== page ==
• Mohanty~ “Under Western Eyes” •
Transnational Feminism is not monolithic understanding, but an umbrella term–with theories, issues, and concerns revolve around inclusiveness of topics such as activism in women's health, reproductive rights, race, correlation of power and poverty, gender equality, etc. Society has a tendency to lean towards hegemony and imperialism, which endangers feminism. It could be argued that through a transnational lens, feminism is about ending oppressions of us all, that it is a cutting-edge revolution and the fourth wave of feminism that strives for true equality. Sometimes the word feminism has been conditioned to an assumption of western feminism, but ...view middle of the document...
” (Mohanty, page 39)
I felt this quote was appropriate because it provided me with a framework in which to evaluate and understand future readings on this topic and interdisciplinary approach clarifies the complexity of this issue.
Based on this quote in relation the context behind the chapter excerpt, Mohanty analyzes her vision in the blatant shortcomings in Western feminism and how one should correctly and insightfully theorize the ideologies behind “Third World Feminism” and the women it directly relates to. Mohanty particularly examines the dialogues of Western feminism in hopes to understand the mechanics behind the construction of “Third World Women” subjected and objected to a monolithic view. A more impactful model to address these theories is to include intersectionality, which would not compartmentalize these women in solely socio-political borders from issues around gender and gender oppression.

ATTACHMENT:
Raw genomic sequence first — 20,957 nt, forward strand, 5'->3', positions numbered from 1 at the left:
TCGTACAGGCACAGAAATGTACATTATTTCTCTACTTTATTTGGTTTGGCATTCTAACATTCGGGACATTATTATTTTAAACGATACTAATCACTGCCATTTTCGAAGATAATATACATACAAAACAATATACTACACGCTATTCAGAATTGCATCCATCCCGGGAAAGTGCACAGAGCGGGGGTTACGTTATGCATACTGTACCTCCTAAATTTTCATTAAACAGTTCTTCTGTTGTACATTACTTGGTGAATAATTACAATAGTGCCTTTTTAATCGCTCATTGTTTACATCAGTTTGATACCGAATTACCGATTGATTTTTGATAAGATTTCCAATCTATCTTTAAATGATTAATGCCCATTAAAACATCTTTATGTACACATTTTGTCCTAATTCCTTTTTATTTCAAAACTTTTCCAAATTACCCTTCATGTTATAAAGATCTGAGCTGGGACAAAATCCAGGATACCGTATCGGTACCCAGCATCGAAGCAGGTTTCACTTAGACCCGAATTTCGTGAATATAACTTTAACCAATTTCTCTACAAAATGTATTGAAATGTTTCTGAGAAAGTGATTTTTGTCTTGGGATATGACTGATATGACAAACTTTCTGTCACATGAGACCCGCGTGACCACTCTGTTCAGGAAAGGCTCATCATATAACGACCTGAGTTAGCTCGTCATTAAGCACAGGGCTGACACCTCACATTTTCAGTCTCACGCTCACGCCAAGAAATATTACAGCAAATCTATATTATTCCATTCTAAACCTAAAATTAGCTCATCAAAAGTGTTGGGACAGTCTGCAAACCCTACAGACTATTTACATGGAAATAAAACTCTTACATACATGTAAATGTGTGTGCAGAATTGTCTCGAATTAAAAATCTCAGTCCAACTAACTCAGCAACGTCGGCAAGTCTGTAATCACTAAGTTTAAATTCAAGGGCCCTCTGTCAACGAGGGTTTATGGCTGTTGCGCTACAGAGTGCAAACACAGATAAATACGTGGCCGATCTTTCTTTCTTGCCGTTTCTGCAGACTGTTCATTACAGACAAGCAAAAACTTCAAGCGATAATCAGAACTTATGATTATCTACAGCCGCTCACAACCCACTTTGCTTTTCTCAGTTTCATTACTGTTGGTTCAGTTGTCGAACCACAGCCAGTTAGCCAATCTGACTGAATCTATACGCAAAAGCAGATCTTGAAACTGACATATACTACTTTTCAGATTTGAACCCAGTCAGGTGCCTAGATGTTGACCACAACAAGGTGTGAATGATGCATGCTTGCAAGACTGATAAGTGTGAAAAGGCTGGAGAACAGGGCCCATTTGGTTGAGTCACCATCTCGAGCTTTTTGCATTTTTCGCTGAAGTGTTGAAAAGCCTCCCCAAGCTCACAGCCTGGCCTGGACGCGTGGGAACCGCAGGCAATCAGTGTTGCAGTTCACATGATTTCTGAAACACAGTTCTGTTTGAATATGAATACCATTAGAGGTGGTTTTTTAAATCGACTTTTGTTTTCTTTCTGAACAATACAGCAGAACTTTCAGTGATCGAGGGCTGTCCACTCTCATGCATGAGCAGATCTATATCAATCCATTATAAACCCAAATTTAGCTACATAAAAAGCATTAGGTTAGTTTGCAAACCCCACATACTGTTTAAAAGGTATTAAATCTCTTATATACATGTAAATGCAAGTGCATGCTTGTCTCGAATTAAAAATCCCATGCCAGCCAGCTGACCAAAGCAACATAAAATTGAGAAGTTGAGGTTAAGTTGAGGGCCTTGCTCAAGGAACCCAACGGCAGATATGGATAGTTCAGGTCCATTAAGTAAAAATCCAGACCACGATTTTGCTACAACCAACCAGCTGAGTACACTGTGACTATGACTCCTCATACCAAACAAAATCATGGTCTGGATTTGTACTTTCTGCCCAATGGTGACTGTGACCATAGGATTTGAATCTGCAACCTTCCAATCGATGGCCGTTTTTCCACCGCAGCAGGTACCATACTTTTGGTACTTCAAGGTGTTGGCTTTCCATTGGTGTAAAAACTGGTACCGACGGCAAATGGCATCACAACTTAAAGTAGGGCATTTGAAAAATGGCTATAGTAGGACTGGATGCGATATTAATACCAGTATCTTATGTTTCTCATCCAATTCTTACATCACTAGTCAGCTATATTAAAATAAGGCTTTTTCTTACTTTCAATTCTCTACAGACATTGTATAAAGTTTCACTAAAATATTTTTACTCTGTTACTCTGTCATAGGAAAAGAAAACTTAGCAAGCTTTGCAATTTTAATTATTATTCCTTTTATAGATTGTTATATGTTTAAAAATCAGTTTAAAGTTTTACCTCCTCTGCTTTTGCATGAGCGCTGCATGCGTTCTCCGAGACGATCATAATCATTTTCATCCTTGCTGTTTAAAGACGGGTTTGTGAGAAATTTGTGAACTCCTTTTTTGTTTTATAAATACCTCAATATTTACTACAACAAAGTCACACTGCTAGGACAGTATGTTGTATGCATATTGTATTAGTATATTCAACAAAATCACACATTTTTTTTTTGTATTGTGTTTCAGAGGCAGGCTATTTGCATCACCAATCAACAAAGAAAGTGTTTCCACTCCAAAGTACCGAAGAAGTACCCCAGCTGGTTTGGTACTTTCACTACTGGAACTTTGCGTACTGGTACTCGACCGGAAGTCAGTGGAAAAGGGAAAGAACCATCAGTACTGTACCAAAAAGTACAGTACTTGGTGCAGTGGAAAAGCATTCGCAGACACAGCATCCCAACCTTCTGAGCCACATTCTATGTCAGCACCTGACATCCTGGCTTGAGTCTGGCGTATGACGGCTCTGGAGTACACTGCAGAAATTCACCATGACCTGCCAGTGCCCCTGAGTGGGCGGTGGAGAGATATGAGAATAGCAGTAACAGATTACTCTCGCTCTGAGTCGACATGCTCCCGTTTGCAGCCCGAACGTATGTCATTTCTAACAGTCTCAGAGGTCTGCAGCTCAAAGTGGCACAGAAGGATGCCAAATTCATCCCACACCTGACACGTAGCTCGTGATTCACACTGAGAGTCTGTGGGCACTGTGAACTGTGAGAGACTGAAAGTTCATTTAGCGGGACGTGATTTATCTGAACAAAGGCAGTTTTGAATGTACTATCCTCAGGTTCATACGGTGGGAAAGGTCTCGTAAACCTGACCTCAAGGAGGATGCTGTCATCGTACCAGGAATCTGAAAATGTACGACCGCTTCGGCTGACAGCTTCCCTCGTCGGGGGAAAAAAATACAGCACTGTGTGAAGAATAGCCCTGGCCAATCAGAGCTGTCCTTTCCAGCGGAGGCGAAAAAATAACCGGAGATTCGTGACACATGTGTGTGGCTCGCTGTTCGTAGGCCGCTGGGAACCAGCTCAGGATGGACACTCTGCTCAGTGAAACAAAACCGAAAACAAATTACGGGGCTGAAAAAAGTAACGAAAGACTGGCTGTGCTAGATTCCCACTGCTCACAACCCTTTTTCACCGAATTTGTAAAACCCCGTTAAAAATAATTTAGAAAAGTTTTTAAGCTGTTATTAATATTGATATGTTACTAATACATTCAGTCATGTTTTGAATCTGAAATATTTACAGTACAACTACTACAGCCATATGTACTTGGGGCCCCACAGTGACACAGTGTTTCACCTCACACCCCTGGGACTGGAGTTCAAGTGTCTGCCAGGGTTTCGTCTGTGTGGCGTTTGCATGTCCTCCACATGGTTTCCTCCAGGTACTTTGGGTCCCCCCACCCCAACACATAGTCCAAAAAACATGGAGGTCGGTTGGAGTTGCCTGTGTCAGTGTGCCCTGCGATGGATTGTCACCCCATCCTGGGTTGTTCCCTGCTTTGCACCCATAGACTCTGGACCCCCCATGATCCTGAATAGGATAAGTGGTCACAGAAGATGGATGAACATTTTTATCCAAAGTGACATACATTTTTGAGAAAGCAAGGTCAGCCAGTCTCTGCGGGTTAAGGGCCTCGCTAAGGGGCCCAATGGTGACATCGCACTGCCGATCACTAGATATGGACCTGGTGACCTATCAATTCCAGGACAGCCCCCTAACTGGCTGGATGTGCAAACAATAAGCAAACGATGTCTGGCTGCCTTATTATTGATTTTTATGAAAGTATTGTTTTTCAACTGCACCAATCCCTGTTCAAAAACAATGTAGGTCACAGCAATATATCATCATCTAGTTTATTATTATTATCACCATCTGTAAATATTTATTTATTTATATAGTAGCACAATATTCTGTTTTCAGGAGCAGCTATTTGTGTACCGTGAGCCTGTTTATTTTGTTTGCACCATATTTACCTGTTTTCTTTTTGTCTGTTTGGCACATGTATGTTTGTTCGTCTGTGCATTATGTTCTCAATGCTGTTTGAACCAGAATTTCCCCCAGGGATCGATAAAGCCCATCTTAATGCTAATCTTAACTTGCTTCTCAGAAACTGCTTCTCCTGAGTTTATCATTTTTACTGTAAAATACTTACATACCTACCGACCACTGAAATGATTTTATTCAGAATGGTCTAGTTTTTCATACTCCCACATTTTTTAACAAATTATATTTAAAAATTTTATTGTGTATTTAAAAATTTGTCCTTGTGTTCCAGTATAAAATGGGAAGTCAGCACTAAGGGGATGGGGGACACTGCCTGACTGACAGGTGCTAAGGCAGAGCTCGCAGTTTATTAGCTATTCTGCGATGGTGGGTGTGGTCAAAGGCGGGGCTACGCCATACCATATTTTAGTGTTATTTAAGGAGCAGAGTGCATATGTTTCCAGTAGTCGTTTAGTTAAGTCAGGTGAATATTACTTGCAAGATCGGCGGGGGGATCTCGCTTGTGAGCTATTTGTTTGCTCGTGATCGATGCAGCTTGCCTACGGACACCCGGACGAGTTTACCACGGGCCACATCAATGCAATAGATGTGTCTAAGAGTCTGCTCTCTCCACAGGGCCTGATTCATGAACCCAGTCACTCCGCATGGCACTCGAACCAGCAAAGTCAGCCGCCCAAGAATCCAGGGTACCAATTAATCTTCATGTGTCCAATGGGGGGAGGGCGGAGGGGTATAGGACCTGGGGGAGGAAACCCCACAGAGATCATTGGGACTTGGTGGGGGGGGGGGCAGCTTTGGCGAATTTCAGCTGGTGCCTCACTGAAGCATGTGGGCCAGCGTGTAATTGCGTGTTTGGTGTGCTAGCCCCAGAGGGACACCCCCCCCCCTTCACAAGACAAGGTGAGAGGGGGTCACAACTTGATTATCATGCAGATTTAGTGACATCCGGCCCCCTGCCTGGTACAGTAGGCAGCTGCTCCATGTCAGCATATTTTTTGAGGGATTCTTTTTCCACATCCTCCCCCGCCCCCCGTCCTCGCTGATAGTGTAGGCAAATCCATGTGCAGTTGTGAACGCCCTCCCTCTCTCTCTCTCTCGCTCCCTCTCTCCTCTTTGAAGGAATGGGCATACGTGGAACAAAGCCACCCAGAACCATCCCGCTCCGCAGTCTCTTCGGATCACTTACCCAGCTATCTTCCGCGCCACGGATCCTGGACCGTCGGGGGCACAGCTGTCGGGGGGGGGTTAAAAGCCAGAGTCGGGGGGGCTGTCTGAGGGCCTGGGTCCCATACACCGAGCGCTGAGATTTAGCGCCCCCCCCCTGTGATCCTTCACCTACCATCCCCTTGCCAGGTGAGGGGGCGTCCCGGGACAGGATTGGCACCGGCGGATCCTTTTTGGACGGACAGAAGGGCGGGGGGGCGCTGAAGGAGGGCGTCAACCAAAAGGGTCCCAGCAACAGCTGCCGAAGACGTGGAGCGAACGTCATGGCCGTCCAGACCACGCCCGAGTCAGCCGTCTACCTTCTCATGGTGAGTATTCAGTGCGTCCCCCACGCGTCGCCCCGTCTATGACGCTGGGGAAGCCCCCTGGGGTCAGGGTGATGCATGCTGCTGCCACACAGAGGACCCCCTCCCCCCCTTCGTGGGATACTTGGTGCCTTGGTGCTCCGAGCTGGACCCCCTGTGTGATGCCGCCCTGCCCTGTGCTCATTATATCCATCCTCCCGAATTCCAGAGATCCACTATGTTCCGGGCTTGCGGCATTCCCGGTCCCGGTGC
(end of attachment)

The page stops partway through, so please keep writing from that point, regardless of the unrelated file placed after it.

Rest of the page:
• Angela Davis– “Women in Egypt” (excerpt) •
In Woyingi’s essay review, she raises questions of intersectionality between equality and similarity in the issues Western women face and Egyptian women. Woyingi provides examples and reminders regarding socioeconomic and sociopolitical liberation, which presents the readers and the people of interest as a group that needs more understanding and consideration of voice based upon their gender(s) that are silenced through patriarchal notions. There is strength in that intersectionality between women and that can often go overlooked when trying to understand these complexities and it should be a humbly considered n the overall scheme of things. This quote from the introduction contextualizes the ideas behind Woyingi’s thoughts:
“When I initially agreed to travel to Egypt for the purpose of documenting my...